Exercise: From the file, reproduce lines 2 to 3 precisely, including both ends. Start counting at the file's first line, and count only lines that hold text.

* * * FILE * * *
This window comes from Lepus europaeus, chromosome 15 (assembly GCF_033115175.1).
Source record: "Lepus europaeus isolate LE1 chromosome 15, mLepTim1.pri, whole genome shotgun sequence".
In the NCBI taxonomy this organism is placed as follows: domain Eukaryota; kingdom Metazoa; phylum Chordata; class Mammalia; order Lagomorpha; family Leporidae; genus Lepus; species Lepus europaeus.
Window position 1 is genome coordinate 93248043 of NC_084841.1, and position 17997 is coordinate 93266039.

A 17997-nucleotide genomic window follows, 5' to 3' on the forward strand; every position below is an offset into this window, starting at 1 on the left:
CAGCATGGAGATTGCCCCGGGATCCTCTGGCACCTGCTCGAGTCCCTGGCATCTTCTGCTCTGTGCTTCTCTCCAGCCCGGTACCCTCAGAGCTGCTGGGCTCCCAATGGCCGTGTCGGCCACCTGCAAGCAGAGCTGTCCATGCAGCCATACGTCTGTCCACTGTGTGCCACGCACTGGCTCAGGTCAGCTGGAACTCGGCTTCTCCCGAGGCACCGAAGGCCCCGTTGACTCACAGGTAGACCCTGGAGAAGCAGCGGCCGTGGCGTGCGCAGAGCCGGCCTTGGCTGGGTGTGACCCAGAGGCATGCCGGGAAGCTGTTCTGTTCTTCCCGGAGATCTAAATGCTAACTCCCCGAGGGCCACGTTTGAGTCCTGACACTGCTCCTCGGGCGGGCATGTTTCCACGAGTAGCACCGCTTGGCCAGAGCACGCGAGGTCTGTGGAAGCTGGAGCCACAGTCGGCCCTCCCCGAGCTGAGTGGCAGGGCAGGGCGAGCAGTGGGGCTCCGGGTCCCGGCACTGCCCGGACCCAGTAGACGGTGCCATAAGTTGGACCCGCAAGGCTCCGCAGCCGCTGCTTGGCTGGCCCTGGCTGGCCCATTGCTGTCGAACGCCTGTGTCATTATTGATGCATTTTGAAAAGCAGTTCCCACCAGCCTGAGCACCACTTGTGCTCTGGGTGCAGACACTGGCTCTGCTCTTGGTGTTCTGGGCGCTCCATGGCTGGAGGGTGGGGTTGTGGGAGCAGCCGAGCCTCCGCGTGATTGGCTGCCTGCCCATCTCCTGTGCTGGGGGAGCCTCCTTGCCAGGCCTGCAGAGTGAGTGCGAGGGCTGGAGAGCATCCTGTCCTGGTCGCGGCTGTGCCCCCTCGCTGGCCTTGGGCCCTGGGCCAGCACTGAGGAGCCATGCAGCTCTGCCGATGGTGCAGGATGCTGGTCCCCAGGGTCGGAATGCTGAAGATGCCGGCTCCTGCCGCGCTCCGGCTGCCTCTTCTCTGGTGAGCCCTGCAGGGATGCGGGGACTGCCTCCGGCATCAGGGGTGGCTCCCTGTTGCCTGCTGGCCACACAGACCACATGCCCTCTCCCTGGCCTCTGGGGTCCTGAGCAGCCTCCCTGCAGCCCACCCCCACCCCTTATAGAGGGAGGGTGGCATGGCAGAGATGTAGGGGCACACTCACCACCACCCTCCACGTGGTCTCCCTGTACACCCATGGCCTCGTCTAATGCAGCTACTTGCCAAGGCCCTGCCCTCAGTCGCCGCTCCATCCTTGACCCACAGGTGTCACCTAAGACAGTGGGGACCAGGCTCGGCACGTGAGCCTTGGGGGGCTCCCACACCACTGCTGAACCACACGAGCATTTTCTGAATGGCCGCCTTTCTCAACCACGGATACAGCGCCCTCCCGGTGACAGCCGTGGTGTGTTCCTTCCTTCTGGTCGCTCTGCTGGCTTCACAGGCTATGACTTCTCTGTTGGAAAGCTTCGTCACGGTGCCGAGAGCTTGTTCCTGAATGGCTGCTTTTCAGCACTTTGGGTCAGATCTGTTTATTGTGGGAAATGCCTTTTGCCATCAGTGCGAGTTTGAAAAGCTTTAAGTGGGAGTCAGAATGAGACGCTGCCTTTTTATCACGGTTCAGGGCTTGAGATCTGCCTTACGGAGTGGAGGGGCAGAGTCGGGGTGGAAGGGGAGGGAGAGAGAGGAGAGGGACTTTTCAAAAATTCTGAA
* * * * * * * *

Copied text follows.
Source record: "Lepus europaeus isolate LE1 chromosome 15, mLepTim1.pri, whole genome shotgun sequence".
In the NCBI taxonomy this organism is placed as follows: domain Eukaryota; kingdom Metazoa; phylum Chordata; class Mammalia; order Lagomorpha; family Leporidae; genus Lepus; species Lepus europaeus.